22. While the UK system does not rely solely on information obtained from forensic analysis of police and customs seizures (eg The National Poisons Information Service and hospitals have important roles to play too), there is a need to ensure that all these sources are pulled together and the information disseminated promptly to those who need to know. This is something the Department of Health is currently considering.

Recommendation 17. The Government should set up a detailed and in depth examination of the relationship between the Misuse of Drugs Act 1971 and the Customs and Excise Management Act 1979.

23. The Police Foundation Report suggests that the present fragmentation of the law between the two Acts is unsatisfactory. It further suggests that this may make co-operation between the Police and Customs more difficult than is necessary or desirable, but accepts that it has received no specific evidence on the matter. In fact where differences exist, for example in the area of bringing prosecutions, this has been addressed by the establishment of protocols between the two enforcement agencies. However, the Government accepts that this is an area that might benefit from a more in depth examination and proposes to establish a working group including the Police and Customs to look at the issue.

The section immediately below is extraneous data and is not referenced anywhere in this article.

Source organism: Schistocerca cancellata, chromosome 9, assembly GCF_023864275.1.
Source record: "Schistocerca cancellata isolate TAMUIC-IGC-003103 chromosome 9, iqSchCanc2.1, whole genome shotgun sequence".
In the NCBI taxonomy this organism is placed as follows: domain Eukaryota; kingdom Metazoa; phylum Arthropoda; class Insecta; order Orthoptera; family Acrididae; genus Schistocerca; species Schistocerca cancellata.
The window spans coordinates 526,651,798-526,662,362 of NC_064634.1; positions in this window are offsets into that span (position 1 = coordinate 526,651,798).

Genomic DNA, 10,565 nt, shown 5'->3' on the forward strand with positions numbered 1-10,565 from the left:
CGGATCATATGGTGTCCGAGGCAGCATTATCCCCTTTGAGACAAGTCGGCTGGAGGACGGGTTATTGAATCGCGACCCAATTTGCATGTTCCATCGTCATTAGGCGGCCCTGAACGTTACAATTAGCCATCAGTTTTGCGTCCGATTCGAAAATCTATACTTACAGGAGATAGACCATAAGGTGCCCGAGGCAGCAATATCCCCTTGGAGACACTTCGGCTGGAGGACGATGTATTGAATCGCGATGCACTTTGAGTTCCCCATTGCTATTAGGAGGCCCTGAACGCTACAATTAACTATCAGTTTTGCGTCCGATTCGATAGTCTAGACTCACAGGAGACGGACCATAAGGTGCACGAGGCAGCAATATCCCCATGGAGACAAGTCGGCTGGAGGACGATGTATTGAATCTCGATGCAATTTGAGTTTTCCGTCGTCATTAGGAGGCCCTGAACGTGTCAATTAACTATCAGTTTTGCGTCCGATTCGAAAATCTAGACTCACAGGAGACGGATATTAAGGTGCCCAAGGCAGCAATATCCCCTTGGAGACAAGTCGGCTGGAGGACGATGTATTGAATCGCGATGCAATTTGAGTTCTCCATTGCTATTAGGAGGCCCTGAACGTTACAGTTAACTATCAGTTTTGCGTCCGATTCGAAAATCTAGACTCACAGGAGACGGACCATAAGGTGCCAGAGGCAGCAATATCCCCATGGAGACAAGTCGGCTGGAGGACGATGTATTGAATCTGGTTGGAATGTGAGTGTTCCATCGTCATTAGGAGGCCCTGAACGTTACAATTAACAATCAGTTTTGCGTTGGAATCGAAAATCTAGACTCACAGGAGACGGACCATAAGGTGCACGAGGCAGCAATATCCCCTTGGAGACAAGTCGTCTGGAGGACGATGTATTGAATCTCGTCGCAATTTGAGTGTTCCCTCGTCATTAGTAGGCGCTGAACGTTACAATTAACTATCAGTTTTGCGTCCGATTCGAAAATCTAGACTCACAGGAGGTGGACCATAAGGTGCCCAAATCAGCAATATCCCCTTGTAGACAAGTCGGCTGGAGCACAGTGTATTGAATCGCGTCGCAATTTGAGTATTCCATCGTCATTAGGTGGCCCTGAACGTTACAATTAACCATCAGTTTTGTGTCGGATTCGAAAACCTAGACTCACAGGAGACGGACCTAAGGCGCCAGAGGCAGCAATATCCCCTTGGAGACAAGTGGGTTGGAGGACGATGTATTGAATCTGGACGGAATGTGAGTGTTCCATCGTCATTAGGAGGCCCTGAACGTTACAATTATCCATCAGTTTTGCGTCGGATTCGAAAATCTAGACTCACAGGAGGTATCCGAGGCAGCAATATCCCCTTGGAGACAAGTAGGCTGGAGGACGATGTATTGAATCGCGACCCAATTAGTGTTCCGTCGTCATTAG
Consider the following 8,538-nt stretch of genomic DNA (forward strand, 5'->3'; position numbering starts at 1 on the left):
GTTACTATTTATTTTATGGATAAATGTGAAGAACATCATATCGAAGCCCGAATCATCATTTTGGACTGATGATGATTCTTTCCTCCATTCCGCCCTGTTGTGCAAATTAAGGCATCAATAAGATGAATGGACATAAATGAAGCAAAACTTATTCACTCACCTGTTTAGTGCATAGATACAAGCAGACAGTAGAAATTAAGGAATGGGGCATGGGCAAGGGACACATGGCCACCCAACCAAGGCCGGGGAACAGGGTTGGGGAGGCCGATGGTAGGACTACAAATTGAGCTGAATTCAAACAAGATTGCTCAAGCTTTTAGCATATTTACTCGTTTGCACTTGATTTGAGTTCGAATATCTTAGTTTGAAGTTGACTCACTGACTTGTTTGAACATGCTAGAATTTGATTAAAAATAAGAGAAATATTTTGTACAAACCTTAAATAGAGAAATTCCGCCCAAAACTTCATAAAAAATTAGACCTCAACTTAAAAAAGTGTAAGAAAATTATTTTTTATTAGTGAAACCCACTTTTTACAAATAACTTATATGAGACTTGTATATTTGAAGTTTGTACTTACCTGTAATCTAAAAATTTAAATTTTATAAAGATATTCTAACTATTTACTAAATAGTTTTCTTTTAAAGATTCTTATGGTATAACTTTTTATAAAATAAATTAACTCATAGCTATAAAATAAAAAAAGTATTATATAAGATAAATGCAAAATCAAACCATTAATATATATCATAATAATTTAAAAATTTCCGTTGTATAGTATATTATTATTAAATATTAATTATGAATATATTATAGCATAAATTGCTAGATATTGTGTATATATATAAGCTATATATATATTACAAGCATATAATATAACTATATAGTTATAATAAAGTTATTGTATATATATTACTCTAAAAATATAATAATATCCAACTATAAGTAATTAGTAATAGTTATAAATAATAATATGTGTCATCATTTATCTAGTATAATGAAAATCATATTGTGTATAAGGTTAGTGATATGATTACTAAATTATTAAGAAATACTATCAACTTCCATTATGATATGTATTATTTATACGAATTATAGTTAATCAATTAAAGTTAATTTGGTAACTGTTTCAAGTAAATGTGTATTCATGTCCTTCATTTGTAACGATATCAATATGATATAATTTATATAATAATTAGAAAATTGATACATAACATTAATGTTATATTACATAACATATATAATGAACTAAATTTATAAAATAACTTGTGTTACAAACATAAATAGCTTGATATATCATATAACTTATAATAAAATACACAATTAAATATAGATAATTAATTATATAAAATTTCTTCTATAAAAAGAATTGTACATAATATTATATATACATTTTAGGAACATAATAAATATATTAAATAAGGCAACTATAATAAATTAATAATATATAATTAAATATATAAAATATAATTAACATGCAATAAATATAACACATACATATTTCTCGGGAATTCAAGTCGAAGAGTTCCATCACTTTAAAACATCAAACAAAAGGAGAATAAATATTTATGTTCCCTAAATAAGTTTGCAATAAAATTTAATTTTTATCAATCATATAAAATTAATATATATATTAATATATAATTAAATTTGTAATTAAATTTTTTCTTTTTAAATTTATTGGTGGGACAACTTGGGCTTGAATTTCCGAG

Recommendation 18. There should be a separate offence of dealing, the main ingredient of which would be the pattern of activity of illicitly transacting business in drugs. It should be capable of being charged as a continuing offence.

Recommendation 19. The new offence of dealing should be designated a trafficking offence for the purpose of the Drug Trafficking Act 1994.

24. The Government believes that this recommendation demonstrates a misunderstanding of how prosecutions are handled in practice. The intention of recommendation 18 is to ensure that the prosecution can show that a defendant has been dealing over a period of time. Guidance was issued to Crown Prosecution Service lawyers in 1997, which alerted them to the need to prefer sufficient counts on the indictment to show the totality of the criminal conduct involved. A new offence would not in the Government's view take matters further and would only give the defence ammunition to argue points of law.